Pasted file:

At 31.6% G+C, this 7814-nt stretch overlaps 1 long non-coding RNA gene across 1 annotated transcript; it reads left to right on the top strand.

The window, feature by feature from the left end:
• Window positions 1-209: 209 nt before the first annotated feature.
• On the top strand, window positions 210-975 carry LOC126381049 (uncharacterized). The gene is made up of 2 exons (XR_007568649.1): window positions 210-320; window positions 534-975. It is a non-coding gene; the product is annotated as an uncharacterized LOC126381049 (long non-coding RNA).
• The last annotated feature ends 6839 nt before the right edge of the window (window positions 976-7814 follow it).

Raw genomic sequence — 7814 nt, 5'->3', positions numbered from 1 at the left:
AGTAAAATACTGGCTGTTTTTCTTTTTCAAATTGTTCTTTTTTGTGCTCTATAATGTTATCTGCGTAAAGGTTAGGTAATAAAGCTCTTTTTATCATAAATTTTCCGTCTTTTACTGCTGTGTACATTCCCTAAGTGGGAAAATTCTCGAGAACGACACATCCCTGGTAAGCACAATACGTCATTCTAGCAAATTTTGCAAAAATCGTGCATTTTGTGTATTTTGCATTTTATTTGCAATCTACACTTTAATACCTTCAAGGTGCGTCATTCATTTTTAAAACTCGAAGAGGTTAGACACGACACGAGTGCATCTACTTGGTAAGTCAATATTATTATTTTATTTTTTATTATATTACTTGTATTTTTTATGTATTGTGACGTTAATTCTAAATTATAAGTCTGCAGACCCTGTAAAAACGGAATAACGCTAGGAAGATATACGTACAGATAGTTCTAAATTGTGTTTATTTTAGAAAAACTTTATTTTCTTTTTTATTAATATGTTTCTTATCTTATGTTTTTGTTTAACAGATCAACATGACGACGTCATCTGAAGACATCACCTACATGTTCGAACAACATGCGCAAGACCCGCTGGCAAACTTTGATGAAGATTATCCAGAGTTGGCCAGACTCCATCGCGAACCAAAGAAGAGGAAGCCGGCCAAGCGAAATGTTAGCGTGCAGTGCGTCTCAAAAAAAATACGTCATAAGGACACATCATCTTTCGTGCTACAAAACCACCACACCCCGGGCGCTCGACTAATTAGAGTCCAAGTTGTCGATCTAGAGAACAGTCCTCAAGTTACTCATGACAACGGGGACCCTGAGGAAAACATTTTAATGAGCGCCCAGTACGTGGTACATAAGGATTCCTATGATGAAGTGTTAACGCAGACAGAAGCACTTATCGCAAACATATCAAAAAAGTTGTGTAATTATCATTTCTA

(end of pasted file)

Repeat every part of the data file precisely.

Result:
At 31.6% G+C, this 7814-nt stretch overlaps 1 long non-coding RNA gene across 1 annotated transcript; it reads left to right on the top strand.

The window, feature by feature from the left end:
• Window positions 1-209: 209 nt before the first annotated feature.
• On the top strand, window positions 210-975 carry LOC126381049 (uncharacterized). The gene is made up of 2 exons (XR_007568649.1): window positions 210-320; window positions 534-975. It is a non-coding gene; the product is annotated as an uncharacterized LOC126381049 (long non-coding RNA).
• The last annotated feature ends 6839 nt before the right edge of the window (window positions 976-7814 follow it).

Raw genomic sequence — 7814 nt, 5'->3', positions numbered from 1 at the left:
AGTAAAATACTGGCTGTTTTTCTTTTTCAAATTGTTCTTTTTTGTGCTCTATAATGTTATCTGCGTAAAGGTTAGGTAATAAAGCTCTTTTTATCATAAATTTTCCGTCTTTTACTGCTGTGTACATTCCCTAAGTGGGAAAATTCTCGAGAACGACACATCCCTGGTAAGCACAATACGTCATTCTAGCAAATTTTGCAAAAATCGTGCATTTTGTGTATTTTGCATTTTATTTGCAATCTACACTTTAATACCTTCAAGGTGCGTCATTCATTTTTAAAACTCGAAGAGGTTAGACACGACACGAGTGCATCTACTTGGTAAGTCAATATTATTATTTTATTTTTTATTATATTACTTGTATTTTTTATGTATTGTGACGTTAATTCTAAATTATAAGTCTGCAGACCCTGTAAAAACGGAATAACGCTAGGAAGATATACGTACAGATAGTTCTAAATTGTGTTTATTTTAGAAAAACTTTATTTTCTTTTTTATTAATATGTTTCTTATCTTATGTTTTTGTTTAACAGATCAACATGACGACGTCATCTGAAGACATCACCTACATGTTCGAACAACATGCGCAAGACCCGCTGGCAAACTTTGATGAAGATTATCCAGAGTTGGCCAGACTCCATCGCGAACCAAAGAAGAGGAAGCCGGCCAAGCGAAATGTTAGCGTGCAGTGCGTCTCAAAAAAAATACGTCATAAGGACACATCATCTTTCGTGCTACAAAACCACCACACCCCGGGCGCTCGACTAATTAGAGTCCAAGTTGTCGATCTAGAGAACAGTCCTCAAGTTACTCATGACAACGGGGACCCTGAGGAAAACATTTTAATGAGCGCCCAGTACGTGGTACATAAGGATTCCTATGATGAAGTGTTAACGCAGACAGAAGCACTTATCGCAAACATATCAAAAAAGTTGTGTAATTATCATTTCTA